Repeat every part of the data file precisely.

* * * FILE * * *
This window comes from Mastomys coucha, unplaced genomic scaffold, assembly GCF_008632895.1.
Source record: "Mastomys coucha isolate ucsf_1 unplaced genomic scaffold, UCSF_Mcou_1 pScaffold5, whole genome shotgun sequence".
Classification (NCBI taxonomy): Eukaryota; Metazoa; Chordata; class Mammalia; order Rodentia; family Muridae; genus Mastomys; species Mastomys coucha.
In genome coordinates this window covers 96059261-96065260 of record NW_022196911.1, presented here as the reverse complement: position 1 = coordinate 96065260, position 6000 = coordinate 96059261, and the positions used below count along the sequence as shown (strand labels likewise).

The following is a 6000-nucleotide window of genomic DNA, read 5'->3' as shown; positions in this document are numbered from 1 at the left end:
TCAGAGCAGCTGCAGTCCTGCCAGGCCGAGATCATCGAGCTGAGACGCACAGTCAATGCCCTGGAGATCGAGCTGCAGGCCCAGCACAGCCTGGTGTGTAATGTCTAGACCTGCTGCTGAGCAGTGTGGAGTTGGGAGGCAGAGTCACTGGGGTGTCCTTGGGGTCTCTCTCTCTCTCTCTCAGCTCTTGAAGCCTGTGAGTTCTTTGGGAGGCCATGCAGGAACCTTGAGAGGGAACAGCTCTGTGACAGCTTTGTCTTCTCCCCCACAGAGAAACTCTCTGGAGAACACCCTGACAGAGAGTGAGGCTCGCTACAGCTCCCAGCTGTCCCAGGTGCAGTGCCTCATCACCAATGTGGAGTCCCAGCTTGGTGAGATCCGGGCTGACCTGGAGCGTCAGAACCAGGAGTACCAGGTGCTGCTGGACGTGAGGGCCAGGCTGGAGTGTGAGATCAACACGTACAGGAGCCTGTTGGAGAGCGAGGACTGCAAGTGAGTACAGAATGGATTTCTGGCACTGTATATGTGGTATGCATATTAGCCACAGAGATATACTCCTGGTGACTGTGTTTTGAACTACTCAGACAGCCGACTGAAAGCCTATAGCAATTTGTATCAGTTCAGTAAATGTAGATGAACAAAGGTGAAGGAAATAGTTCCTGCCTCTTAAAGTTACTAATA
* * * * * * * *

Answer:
This window comes from Mastomys coucha, unplaced genomic scaffold, assembly GCF_008632895.1.
Source record: "Mastomys coucha isolate ucsf_1 unplaced genomic scaffold, UCSF_Mcou_1 pScaffold5, whole genome shotgun sequence".
Classification (NCBI taxonomy): Eukaryota; Metazoa; Chordata; class Mammalia; order Rodentia; family Muridae; genus Mastomys; species Mastomys coucha.
In genome coordinates this window covers 96059261-96065260 of record NW_022196911.1, presented here as the reverse complement: position 1 = coordinate 96065260, position 6000 = coordinate 96059261, and the positions used below count along the sequence as shown (strand labels likewise).

The following is a 6000-nucleotide window of genomic DNA, read 5'->3' as shown; positions in this document are numbered from 1 at the left end:
TCAGAGCAGCTGCAGTCCTGCCAGGCCGAGATCATCGAGCTGAGACGCACAGTCAATGCCCTGGAGATCGAGCTGCAGGCCCAGCACAGCCTGGTGTGTAATGTCTAGACCTGCTGCTGAGCAGTGTGGAGTTGGGAGGCAGAGTCACTGGGGTGTCCTTGGGGTCTCTCTCTCTCTCTCTCAGCTCTTGAAGCCTGTGAGTTCTTTGGGAGGCCATGCAGGAACCTTGAGAGGGAACAGCTCTGTGACAGCTTTGTCTTCTCCCCCACAGAGAAACTCTCTGGAGAACACCCTGACAGAGAGTGAGGCTCGCTACAGCTCCCAGCTGTCCCAGGTGCAGTGCCTCATCACCAATGTGGAGTCCCAGCTTGGTGAGATCCGGGCTGACCTGGAGCGTCAGAACCAGGAGTACCAGGTGCTGCTGGACGTGAGGGCCAGGCTGGAGTGTGAGATCAACACGTACAGGAGCCTGTTGGAGAGCGAGGACTGCAAGTGAGTACAGAATGGATTTCTGGCACTGTATATGTGGTATGCATATTAGCCACAGAGATATACTCCTGGTGACTGTGTTTTGAACTACTCAGACAGCCGACTGAAAGCCTATAGCAATTTGTATCAGTTCAGTAAATGTAGATGAACAAAGGTGAAGGAAATAGTTCCTGCCTCTTAAAGTTACTAATA